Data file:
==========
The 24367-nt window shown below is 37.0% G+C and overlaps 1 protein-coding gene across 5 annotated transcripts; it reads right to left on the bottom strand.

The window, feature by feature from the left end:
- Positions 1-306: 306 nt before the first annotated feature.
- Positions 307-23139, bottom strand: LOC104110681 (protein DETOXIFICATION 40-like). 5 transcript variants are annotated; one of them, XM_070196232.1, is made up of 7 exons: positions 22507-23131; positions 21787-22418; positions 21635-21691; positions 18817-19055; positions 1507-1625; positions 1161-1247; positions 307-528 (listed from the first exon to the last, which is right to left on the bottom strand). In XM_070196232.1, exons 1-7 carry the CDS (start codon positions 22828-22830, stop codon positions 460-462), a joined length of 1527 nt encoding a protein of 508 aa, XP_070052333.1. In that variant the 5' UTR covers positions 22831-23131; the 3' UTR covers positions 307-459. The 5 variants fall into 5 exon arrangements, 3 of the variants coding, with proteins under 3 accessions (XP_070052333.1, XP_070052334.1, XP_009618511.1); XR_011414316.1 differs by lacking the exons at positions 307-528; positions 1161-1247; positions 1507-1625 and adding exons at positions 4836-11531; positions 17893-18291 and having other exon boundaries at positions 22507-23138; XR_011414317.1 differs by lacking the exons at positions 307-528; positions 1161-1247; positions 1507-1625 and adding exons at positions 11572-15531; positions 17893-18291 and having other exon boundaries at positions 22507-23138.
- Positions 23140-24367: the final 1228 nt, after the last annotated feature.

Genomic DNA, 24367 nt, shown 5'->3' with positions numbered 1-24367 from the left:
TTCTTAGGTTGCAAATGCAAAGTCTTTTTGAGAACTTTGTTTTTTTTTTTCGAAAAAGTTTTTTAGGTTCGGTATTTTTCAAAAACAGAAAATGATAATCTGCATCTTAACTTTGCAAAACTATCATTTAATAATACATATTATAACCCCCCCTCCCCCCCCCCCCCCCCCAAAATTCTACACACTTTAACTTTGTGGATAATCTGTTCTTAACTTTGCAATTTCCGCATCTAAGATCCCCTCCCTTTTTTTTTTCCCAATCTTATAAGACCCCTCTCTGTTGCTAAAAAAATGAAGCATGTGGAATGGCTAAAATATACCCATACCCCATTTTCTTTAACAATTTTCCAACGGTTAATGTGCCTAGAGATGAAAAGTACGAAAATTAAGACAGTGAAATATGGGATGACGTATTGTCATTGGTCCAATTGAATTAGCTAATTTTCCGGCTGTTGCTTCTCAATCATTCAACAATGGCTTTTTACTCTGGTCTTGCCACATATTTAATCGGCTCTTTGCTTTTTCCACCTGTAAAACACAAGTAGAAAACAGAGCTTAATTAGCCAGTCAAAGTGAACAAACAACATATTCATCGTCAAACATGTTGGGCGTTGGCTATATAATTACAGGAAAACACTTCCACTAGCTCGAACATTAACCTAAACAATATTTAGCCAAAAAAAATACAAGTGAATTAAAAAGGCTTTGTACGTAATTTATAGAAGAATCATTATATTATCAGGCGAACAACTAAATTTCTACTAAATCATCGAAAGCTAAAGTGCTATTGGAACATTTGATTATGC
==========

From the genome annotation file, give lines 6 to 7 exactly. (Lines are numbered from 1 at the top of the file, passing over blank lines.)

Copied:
Genomic DNA, 24367 nt, shown 5'->3' with positions numbered 1-24367 from the left:
TTCTTAGGTTGCAAATGCAAAGTCTTTTTGAGAACTTTGTTTTTTTTTTTCGAAAAAGTTTTTTAGGTTCGGTATTTTTCAAAAACAGAAAATGATAATCTGCATCTTAACTTTGCAAAACTATCATTTAATAATACATATTATAACCCCCCCTCCCCCCCCCCCCCCCCCAAAATTCTACACACTTTAACTTTGTGGATAATCTGTTCTTAACTTTGCAATTTCCGCATCTAAGATCCCCTCCCTTTTTTTTTTCCCAATCTTATAAGACCCCTCTCTGTTGCTAAAAAAATGAAGCATGTGGAATGGCTAAAATATACCCATACCCCATTTTCTTTAACAATTTTCCAACGGTTAATGTGCCTAGAGATGAAAAGTACGAAAATTAAGACAGTGAAATATGGGATGACGTATTGTCATTGGTCCAATTGAATTAGCTAATTTTCCGGCTGTTGCTTCTCAATCATTCAACAATGGCTTTTTACTCTGGTCTTGCCACATATTTAATCGGCTCTTTGCTTTTTCCACCTGTAAAACACAAGTAGAAAACAGAGCTTAATTAGCCAGTCAAAGTGAACAAACAACATATTCATCGTCAAACATGTTGGGCGTTGGCTATATAATTACAGGAAAACACTTCCACTAGCTCGAACATTAACCTAAACAATATTTAGCCAAAAAAAATACAAGTGAATTAAAAAGGCTTTGTACGTAATTTATAGAAGAATCATTATATTATCAGGCGAACAACTAAATTTCTACTAAATCATCGAAAGCTAAAGTGCTATTGGAACATTTGATTATGC